Harvard economist Ken Rogoff said Wednesday the chances of a sharp drop in growth in China have become more likely, but it's hard to tell how sick the economy is due to lack of transparency.
"We're definitely seeing a slowdown. There's definitely a much higher chance that it goes for the worst, that we have a hard landing" he told CNBC's "Squawk Box." "But it's a cloud, exactly whats going on."
What is also uncertain is how much of a cushion China has, he added.
"China's got trillions of dollars in reserves, I guess, to help bail it out, but it's unclear just how flexible it is, and it's unclear how easily and smoothly it can make this shift."
Rogoff, an expert on financial crises who accurately predicted a debt meltdown would hit the euro zone, has long warned that China poses a major threat to global markets.
The trouble in China began last month when the Shanghai composite plunged more than 30 percent as investors fled a market that had run up about 150 percent in the prior year. .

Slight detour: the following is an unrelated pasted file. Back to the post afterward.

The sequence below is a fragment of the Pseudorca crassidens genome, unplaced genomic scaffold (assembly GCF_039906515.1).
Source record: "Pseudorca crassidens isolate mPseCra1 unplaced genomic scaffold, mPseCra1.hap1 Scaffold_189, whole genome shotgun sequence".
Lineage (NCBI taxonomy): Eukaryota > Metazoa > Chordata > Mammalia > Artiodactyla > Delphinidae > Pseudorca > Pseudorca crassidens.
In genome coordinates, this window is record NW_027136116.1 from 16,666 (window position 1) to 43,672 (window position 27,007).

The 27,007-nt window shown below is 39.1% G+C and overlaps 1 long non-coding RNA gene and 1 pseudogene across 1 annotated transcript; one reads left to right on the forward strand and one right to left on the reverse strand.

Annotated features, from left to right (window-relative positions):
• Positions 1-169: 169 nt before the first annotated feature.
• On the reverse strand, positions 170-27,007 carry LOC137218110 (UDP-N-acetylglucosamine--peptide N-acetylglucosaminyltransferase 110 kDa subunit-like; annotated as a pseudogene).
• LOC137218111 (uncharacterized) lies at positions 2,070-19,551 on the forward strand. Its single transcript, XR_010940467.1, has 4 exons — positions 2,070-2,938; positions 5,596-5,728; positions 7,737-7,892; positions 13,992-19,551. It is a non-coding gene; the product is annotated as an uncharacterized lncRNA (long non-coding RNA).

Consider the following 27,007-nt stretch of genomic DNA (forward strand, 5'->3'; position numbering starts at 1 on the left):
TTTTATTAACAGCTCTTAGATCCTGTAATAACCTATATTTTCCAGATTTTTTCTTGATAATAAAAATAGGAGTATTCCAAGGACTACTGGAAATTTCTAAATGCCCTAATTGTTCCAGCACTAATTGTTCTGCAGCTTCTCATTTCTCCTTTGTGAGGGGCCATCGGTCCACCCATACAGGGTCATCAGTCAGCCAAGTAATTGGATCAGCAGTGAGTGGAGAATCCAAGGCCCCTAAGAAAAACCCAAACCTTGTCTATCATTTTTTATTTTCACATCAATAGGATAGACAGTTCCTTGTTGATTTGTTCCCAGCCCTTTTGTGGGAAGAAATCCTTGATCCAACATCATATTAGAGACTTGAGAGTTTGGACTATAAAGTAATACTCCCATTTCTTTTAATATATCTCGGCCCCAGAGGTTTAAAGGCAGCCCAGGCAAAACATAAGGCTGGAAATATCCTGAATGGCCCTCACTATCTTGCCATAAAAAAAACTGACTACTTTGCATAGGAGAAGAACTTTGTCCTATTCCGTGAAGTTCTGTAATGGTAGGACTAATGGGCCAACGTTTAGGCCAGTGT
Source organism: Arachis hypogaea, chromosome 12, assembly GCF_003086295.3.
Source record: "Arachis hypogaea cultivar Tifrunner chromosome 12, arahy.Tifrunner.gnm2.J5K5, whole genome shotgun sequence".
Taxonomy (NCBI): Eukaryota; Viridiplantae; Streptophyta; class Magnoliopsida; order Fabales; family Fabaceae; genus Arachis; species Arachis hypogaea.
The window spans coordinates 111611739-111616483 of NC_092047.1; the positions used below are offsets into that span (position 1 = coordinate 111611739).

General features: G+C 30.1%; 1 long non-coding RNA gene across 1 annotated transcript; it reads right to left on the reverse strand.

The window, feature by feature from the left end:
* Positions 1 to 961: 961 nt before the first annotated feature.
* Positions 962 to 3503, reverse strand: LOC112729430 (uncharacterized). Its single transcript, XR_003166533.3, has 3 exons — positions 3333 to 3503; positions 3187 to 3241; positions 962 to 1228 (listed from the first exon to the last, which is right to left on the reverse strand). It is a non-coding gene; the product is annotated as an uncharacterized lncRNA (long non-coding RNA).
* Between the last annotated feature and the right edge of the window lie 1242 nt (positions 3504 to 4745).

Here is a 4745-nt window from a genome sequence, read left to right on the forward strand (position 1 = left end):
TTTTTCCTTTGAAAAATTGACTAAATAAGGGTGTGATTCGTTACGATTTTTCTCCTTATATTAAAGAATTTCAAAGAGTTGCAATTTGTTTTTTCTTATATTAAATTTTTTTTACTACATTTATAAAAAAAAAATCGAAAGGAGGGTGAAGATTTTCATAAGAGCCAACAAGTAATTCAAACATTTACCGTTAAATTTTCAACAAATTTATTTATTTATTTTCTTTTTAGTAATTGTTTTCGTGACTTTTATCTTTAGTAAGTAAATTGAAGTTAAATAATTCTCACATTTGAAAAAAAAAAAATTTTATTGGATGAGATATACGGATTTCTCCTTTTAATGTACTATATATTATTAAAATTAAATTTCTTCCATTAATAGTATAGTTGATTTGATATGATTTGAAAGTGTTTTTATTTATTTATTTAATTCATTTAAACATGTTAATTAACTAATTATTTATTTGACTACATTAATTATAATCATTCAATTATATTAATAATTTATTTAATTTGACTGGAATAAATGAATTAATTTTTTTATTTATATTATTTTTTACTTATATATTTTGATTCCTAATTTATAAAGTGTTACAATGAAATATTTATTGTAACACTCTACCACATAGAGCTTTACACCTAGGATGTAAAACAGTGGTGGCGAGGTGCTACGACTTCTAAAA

Stocks fell anew in the wake of China's decision earlier this month to allow its currency to depreciate amid concerns about falling exports and slower growth in the world's second largest economy.
Global equities have followed Chinese stocks sharply lower, with all major U.S. averages entering correction in a rout that has erased about $2 trillion from the S&P 500 over the course of the last six sessions.
The problem may not be whether China can maintain social and political stability as growth slows, Rogoff said, but whether countries that depend on the No. 2 economy can do so. Resource-producing nations such as Russia and Brazil are more vulnerable to the commodity price rout that has tracked China's slowdown, he said.